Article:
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Tom DeLonge on JRE: “You Don’t Know What I Know About UFOs (But I Can’t Tell You)”

Last Thursday Tom DeLonge, former rockstar from the band Blink-182 who has now turned into a sort of ‘Disclosure entrepreneur’ with the launch of a new branch of his To the Stars entertainment company earlier this month (called the ‘Academy of Arts and Science‘), was a guest on the highly popular podcast, The Joe Rogan Experience.

I have a strong suspicion that having a chat with Joe was not Tom’s idea. From the get-go he looked jittery and uncomfortable sitting in front of Rogan, and tried very hard to take the reins of the discussion: “I don’t want to talk about that, let’s talk about this instead.” In fact, here’s an interesting drinking game you could play while listening to this video: Every time Tom says “I can’t tell you” to Joe, you take a shot of booze. WARNING: Either have a designated driver before playing this game and/or be sure you have plenty of Gatorade at hand for the inevitable hangover…

If someone was hoping to get any ground-breaking revelations out of this podcast, they’ll be left sorely disappointed. Perhaps the only thing we learn is Tom’s willingness to be a sychophant for people in the highest echelons of power in the Pentagon and the Intelligence community – “I provide a service that they need” – and how after he managed to ‘connect the dots’ on the UFO mystery and wrote his Sekret Machines book, he actively sought to contact the higher-ups in order to “ask permission” for his plans of disseminating this information.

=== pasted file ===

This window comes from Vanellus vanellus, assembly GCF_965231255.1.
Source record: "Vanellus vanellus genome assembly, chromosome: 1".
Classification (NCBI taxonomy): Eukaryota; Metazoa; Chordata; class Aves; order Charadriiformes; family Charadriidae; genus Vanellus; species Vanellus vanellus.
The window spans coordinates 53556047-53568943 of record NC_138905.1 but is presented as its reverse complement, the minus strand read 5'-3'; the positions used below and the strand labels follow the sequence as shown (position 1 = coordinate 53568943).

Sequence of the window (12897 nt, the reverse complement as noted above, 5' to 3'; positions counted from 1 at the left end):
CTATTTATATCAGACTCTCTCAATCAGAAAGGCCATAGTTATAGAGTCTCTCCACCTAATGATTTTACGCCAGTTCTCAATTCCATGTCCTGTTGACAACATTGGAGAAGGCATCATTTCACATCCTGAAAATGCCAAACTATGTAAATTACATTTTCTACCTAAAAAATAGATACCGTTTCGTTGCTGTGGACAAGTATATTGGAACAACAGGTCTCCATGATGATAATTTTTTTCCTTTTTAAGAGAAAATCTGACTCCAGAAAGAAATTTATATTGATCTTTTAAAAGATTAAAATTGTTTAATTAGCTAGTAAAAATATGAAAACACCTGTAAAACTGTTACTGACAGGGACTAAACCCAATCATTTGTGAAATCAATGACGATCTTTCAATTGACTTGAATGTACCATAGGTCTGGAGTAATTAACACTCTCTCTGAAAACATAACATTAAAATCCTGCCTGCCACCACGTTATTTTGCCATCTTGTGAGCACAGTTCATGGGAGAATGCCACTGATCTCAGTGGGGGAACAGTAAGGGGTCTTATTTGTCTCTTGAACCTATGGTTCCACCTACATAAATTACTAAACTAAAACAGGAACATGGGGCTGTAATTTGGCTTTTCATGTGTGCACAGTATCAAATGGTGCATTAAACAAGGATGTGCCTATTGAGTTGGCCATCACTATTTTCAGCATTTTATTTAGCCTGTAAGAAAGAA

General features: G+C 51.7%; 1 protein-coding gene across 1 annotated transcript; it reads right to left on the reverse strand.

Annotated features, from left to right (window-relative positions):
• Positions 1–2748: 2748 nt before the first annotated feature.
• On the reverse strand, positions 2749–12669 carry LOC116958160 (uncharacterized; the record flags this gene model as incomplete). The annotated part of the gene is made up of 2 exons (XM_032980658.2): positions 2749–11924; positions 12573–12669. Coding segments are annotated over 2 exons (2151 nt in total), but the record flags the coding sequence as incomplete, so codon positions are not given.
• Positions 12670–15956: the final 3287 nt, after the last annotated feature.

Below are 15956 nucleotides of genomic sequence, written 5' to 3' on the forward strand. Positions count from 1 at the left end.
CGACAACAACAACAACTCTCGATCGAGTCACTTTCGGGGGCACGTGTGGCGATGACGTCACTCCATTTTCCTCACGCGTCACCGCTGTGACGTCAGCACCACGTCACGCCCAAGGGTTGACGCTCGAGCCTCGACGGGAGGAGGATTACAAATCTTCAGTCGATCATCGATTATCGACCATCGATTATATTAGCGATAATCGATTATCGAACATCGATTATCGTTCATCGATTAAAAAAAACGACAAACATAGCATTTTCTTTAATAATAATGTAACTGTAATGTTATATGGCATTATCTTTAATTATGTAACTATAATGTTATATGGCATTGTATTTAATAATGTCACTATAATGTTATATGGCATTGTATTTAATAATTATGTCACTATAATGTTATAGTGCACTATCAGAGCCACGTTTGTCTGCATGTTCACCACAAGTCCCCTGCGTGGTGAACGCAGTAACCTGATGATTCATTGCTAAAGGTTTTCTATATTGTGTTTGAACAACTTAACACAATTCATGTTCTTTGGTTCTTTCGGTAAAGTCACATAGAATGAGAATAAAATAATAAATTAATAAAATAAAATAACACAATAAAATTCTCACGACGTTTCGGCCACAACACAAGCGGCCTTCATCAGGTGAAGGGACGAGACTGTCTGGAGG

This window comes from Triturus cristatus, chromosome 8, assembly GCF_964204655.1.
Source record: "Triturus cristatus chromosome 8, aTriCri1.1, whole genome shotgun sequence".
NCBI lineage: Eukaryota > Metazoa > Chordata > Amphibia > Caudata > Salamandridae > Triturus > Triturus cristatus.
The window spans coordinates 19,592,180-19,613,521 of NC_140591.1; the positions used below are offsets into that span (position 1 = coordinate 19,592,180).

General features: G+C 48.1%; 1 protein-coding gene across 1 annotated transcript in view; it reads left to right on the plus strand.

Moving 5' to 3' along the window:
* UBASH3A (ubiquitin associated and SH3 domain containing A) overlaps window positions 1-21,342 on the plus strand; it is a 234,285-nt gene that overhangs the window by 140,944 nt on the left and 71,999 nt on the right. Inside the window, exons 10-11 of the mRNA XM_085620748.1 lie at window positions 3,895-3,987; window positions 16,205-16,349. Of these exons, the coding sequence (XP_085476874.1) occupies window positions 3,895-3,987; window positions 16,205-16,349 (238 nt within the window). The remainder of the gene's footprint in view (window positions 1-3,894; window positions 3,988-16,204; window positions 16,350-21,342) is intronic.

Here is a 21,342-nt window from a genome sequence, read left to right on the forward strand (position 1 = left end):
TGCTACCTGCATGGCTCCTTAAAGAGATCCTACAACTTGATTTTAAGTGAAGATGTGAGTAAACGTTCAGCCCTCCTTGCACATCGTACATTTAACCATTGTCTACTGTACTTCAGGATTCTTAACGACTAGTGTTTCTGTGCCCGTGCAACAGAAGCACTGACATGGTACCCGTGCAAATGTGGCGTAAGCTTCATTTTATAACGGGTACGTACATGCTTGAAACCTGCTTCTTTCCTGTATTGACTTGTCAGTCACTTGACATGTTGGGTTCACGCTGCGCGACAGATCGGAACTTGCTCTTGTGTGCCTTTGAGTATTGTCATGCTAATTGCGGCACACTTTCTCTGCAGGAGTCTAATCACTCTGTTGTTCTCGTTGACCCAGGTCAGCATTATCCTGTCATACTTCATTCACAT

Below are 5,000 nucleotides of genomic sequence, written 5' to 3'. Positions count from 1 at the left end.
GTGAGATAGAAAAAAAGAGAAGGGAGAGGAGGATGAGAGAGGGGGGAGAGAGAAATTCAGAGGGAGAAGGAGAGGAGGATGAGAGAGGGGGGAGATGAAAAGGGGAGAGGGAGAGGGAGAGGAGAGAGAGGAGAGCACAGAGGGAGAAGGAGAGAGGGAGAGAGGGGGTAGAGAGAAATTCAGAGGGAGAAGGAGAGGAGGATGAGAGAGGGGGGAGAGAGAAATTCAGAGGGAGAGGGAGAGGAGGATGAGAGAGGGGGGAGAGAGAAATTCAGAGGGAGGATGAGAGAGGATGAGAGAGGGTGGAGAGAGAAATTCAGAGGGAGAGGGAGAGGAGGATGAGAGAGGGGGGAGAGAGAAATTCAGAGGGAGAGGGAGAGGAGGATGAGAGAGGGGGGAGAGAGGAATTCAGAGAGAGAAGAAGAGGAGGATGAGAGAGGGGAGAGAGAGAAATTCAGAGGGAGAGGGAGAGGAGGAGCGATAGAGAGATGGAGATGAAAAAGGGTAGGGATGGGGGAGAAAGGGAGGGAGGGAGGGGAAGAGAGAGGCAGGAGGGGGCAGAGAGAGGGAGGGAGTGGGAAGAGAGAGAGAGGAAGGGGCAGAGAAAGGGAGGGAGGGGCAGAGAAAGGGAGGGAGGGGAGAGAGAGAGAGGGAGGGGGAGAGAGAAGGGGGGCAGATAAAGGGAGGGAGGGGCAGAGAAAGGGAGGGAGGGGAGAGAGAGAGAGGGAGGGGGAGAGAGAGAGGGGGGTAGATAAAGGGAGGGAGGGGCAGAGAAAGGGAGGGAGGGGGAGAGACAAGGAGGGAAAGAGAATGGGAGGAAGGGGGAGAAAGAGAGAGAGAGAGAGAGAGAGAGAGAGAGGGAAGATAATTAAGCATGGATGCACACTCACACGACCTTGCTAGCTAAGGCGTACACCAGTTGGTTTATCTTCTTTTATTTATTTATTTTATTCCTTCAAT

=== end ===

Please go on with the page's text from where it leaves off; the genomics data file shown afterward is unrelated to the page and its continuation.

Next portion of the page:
Apparently he managed to be successful, and after a series of meetings with all sorts of anonymous individuals, he eventually found himself having lunch with another one of these ‘people in the know’ in some airport restaurant, who looked DeLonge straight in the eye and told him that during the Cold War the government had “found a life-form.”

– “Did you ever think he was bullshitting you, or was just a crazy person?” asked Joe.

– “Oh F**k no!” answered Tom.

It’s really hard to gauge just how discerning DeLonge is when it comes to UFO revelations and evidence, as instead of bringing some of the alleged ‘gun camera’ footage he promised to release during the video launch of the TTS/AAS enterprise, he resorted instead to ask Joe’s intern Jamie to look for dodgy UFO videos on Youtube, like the one below:

Everybody knows by now that faking UFO videos can be done by kids using cheap computers and over-the-counter CGI software; in fact, there’s plenty of more clips out there on the web that are FAR more realistic than this one. “Boy if that was in a movie, I’d want my money back!” joked Joe after seeing this, yet Tom remained unfazed and kept maintaining this is EVIDENCE of a secret government program using reverse-engineered alien tech.

Oh, and when he went on a tangent saying one of the alien groups visiting Earth are the ‘Greek gods’ of antiquity (!) and this was proven (?) by the ‘Greek alphabet’ shown on some of the Roswell wreckage, I wondered if any of DeLonge’s advisors have ever pointed out to him the Santilli film has been thoroughly debunked – even by the people involved in its making

Like I said, I don’t feel DeLonge came to Joe out of his own accord, but was forced out of a neccesity to raise money for his campaign. He claims donors will be true ‘stock-holders’ in the TTS/AAS enterprise, yet some people who have taken the trouble to read the fine print, are raising serious questions about just how that money will be actually spent. A recent analysis of the crowd-funding campaign, for example,  found that – as an investment opportunity – it was a very bad idea for several reasons.

Firstly, the maximum amount that can be raised ($50 million) will “certainly not be enough based on the projects outlined and described in the offering letter”. And secondly, the fact that DeLonge actually currently has no team with expertise in this industry (compare with the likes of SpaceX, who operate on a budget of a billion dollars and have recruited the best and brightest) should be cause for concern for any sensible investors.